When I was a kid, a line of products hit the market which attempted to solve the continuing problem of getting kids to eat their vegetables. The solution: wrap vegetables in french fries! I remember clamoring for my parents to buy these products, catchily named “I Hate Peas”, “I Hate Carrots”, and so on. These weird concoctions didn’t taste as bad as their namesake vegetables, but they didn’t taste as good as french fries either. Quickly passing in and out of our household and likewise consumer culture, their memory remains as part of a recurring theme in my life – I want what is good for me, but more importantly, I want to like it!

And so it goes with devices, apps, and activities that are good for us.

Many of us are overweight, not in good physical shape, overly stressed – in large part because healthy behaviours are not fun or rewarding enough. They seem too difficult.

So how can we use technology and other modern methods to make healthy behaviours more fun and more rewarding?

There are already working examples. The 10000-steps-a-day goal and easy-to-use calorie counters are major motivators for fitness band wearers to learn and practice healthy behaviours.

One area of tremendous promise is Virtual Reality (VR for short). Affordable and lightweight VR headsets are just now hitting the market, along with the first wave of apps. Soon everyone will be able to enter amazing environments which can encourage virtual speedwalking, skiing, and even dancing. Who wouldn’t want to stride through fabulous locations, ski over gorgeous landscapes or join in dancing to our favorite music with wonderful virtual partners?

 Healthcare providers and insurers, who are in the business of promoting healthy behaviours, could offset the cost of VR gear and apps and therefore bring more people to healthier, and yes, fun lifestyles. Even those who use VR without much physical activity can enjoy therapeutic benefits for stress, depression and other mental issues – some without even knowing it! And once people are engaged in new activities using VR, they can continue many activities the old-fashioned way, in the real world.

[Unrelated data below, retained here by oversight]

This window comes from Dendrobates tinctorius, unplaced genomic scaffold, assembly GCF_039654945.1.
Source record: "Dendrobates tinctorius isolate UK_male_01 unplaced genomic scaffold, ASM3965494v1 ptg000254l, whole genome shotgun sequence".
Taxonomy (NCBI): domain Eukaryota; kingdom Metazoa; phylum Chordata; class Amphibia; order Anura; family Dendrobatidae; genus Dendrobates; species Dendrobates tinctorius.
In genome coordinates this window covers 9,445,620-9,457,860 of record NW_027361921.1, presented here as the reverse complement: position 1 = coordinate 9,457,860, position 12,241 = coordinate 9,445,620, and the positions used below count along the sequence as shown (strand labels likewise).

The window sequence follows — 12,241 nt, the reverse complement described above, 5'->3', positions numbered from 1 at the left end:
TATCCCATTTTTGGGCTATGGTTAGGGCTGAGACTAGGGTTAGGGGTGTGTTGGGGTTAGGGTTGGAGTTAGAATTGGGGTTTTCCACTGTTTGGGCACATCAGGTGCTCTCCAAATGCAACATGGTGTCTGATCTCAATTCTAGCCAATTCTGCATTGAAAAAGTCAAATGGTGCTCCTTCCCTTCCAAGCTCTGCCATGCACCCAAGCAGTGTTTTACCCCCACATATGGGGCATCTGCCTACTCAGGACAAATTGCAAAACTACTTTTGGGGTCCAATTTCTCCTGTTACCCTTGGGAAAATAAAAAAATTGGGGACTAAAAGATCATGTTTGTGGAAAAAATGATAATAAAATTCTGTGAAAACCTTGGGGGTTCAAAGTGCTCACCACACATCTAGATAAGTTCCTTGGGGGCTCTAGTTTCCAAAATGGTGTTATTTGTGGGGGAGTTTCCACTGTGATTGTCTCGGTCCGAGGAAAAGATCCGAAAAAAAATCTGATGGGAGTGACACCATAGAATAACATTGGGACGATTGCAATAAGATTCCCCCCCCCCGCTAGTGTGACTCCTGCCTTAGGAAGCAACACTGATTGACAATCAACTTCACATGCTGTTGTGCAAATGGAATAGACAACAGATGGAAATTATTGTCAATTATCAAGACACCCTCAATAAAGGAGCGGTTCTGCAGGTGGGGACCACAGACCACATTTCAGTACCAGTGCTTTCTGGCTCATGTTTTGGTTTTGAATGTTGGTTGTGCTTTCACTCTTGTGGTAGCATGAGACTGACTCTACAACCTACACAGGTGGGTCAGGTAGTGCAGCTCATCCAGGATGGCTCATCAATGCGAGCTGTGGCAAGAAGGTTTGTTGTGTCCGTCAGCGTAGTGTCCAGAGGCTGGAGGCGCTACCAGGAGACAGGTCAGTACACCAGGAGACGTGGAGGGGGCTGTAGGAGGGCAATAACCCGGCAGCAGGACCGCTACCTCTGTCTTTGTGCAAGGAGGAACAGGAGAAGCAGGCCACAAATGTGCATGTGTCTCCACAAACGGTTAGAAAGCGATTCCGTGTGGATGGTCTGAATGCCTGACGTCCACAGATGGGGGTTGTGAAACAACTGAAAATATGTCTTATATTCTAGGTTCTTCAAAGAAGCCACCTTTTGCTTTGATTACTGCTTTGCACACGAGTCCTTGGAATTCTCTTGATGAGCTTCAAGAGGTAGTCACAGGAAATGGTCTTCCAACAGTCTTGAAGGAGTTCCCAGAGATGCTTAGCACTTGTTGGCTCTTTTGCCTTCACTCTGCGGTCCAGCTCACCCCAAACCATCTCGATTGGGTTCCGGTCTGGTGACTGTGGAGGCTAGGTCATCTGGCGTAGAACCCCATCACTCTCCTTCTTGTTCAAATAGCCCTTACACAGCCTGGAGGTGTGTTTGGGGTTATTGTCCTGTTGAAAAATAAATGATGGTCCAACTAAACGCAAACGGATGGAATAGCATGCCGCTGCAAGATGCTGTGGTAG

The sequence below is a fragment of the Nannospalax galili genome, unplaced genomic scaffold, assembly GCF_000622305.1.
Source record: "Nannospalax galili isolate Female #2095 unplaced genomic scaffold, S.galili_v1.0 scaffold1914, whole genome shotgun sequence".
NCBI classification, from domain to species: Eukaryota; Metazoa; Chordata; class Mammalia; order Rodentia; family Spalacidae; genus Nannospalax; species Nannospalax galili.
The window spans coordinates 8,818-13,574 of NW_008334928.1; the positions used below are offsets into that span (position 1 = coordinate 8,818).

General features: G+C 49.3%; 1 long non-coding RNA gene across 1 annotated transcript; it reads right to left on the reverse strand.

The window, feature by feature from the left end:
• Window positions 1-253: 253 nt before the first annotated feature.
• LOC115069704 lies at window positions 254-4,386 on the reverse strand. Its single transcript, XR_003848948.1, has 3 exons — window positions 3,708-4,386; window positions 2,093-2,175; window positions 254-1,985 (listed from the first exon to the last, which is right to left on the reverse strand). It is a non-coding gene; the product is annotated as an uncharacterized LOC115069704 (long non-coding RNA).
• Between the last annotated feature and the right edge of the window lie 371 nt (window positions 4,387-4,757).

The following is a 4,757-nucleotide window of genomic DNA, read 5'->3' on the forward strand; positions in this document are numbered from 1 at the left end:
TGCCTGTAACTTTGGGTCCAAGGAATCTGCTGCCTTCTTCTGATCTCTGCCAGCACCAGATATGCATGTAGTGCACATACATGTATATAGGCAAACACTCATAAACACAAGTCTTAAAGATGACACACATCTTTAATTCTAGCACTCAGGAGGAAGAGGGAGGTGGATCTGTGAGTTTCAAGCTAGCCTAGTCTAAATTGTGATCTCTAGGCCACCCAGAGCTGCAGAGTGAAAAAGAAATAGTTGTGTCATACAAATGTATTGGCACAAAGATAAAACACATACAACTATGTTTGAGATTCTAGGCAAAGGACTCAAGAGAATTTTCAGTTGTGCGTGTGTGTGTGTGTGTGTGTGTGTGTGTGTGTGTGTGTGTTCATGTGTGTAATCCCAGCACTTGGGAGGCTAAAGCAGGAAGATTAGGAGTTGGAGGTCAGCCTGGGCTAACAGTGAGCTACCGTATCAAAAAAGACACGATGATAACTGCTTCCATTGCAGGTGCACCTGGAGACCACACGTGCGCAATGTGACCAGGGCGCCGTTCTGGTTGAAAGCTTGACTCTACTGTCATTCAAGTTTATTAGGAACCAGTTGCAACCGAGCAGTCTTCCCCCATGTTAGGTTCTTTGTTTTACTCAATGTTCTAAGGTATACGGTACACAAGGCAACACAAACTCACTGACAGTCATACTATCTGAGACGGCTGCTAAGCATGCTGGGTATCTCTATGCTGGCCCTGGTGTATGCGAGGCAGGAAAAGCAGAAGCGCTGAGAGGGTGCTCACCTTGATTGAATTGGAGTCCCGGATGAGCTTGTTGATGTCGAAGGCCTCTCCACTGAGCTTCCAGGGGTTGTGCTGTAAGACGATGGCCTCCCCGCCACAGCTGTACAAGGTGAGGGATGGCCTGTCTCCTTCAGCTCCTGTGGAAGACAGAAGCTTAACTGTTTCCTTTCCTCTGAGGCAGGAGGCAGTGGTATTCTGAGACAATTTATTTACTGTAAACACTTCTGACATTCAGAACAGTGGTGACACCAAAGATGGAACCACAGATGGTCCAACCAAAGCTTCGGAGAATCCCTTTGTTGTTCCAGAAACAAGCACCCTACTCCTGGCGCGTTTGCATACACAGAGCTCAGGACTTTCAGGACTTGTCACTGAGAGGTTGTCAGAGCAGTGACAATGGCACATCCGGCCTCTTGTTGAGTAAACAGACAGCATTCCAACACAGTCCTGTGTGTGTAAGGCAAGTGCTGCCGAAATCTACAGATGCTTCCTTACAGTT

We are in an exciting time of technological advancements, but it is ultimately up to us to use them to our benefit.

Where Do We Go With Technology?

Since computers have been invented, a primary goal has been Artificial Intelligence – to design computers that “think” like people. A related utopian ( or dystopian? ) goal has been Singularity – where computers surpass humans’ abilities. In theory, computers would teach themselves to evolve much faster than humans to the point of becoming “super” beings with abilities we as humans can only dream of.
 Perhaps a more worthy goal for computers than making them think like people – or surpass people, would be to make computers that can help people be better people.

 By better – not necessarily smarter, bigger, stronger and more accomplished.

Actually happier, healthier, more fulfilled, more ethical and harmonious (with others and our surroundings).

 How can we do this?